The Green Party of Nova Scotia is in the process of being deregistered as a political party after missing several deadlines to file financial documents.
Aside from losing party status, being deregistered would put an end to public funding which the party relies on almost exclusively.
The Greens missed four deadlines dating back to April. They failed to send Elections Nova Scotia a list of donor contributions they received and audited financial statements, as well as publicly post contributions on their website.
Such steps are mandatory according to election laws.
“They received several notices and several warnings,” said Elections Nova Scotia spokesman Dana Doiron.
The chief electoral officer finally sent a message to the Greens saying the deregistration process had begun. But it will likely not mean an end to the party. Party leader Ryan Watson took responsibility and vowed to get the papers in by July.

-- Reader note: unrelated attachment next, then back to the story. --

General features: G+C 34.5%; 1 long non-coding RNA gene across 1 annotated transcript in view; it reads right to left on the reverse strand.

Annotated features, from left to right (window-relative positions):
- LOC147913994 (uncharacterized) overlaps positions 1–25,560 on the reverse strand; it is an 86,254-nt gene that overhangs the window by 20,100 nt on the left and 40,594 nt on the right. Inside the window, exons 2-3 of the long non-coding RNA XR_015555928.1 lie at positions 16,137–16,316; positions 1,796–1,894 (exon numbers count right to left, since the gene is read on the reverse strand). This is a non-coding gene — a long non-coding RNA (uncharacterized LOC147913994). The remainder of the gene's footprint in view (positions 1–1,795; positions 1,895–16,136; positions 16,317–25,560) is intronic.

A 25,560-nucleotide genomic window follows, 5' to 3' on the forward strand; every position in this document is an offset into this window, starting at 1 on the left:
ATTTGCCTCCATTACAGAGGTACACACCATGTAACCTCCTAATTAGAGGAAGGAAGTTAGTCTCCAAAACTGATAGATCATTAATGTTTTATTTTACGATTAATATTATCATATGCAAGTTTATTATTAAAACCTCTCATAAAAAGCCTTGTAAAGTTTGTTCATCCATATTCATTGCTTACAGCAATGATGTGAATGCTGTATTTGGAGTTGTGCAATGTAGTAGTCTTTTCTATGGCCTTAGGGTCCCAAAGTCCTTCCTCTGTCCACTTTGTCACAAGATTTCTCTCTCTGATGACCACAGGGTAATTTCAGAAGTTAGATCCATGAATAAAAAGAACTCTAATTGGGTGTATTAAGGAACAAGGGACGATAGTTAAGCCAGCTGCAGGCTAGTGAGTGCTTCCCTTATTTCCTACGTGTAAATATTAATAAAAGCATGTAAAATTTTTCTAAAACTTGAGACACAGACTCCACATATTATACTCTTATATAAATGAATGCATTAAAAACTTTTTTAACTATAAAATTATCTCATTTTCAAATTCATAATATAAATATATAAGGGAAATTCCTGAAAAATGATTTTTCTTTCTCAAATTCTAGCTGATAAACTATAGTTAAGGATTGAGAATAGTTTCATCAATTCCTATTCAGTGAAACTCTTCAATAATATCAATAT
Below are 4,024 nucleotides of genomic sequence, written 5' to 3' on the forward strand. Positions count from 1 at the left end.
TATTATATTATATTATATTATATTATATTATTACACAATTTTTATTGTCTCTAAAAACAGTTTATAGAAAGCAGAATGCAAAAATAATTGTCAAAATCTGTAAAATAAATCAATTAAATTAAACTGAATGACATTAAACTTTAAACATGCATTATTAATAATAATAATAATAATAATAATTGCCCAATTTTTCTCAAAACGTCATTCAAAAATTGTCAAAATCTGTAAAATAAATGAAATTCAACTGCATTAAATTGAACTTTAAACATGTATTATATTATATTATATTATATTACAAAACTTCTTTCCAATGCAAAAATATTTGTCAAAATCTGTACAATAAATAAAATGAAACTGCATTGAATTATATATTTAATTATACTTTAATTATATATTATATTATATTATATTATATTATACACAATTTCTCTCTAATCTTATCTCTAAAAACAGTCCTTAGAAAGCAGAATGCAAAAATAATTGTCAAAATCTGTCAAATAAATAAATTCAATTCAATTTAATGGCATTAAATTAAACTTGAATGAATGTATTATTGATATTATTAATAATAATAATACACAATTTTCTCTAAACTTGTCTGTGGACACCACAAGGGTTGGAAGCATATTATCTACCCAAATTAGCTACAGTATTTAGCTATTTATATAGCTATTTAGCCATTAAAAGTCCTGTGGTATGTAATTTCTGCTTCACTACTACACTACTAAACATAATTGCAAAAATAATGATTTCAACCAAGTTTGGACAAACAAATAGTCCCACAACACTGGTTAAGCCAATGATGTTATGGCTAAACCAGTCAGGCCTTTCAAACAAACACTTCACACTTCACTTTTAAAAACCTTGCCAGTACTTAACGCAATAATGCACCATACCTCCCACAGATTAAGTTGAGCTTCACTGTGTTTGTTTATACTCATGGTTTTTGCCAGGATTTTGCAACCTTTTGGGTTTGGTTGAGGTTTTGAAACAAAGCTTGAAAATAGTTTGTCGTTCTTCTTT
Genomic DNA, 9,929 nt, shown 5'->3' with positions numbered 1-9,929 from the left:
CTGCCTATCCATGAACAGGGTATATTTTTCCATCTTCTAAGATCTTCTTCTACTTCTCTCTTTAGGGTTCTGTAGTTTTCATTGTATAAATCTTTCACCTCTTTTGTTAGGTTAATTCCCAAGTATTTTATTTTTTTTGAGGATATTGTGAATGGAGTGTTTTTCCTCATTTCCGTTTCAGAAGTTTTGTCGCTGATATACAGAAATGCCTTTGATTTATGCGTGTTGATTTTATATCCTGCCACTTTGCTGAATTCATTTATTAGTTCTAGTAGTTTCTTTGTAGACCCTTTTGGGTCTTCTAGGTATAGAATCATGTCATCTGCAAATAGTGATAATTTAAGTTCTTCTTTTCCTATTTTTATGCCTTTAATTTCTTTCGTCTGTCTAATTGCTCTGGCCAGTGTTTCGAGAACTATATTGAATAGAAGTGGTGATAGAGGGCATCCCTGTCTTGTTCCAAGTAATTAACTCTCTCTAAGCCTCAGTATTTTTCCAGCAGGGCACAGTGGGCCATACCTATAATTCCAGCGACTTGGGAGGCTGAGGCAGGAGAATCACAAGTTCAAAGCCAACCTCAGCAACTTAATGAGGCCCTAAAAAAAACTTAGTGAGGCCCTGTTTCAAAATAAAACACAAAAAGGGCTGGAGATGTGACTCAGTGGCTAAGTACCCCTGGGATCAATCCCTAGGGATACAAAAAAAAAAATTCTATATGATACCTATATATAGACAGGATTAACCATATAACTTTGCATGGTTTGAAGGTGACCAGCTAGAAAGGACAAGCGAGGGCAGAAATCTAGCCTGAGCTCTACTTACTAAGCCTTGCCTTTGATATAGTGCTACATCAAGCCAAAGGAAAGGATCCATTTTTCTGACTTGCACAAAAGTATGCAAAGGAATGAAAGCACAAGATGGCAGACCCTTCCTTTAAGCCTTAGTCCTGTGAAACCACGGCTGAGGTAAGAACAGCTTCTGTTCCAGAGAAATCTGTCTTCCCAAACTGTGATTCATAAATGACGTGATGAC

“Through various communications and miscommunications, things just did not get filed in time,” Watson said. “Then when the election rolled around our official agent became very caught up with working with our candidates.”
Watson said it will ultimately be up to Elections Nova Scotia, but he’s “very confident” the deregulation process will be halted once the party gets its forms in.
The Greens have received about $300,000 in public funding. The party received 2.3 per cent of the popular vote in the provincial election, unchanged from 2006. Watson said the financial faux pas will not greatly hurt the party
“It’s not helpful, but I don’t feel that it’s a long-term setback,” he said. “We can overcome this.”
Watson said he hopes and plans to stay on as party leader, but there is a vocal minority of Greens who “are looking for a change.”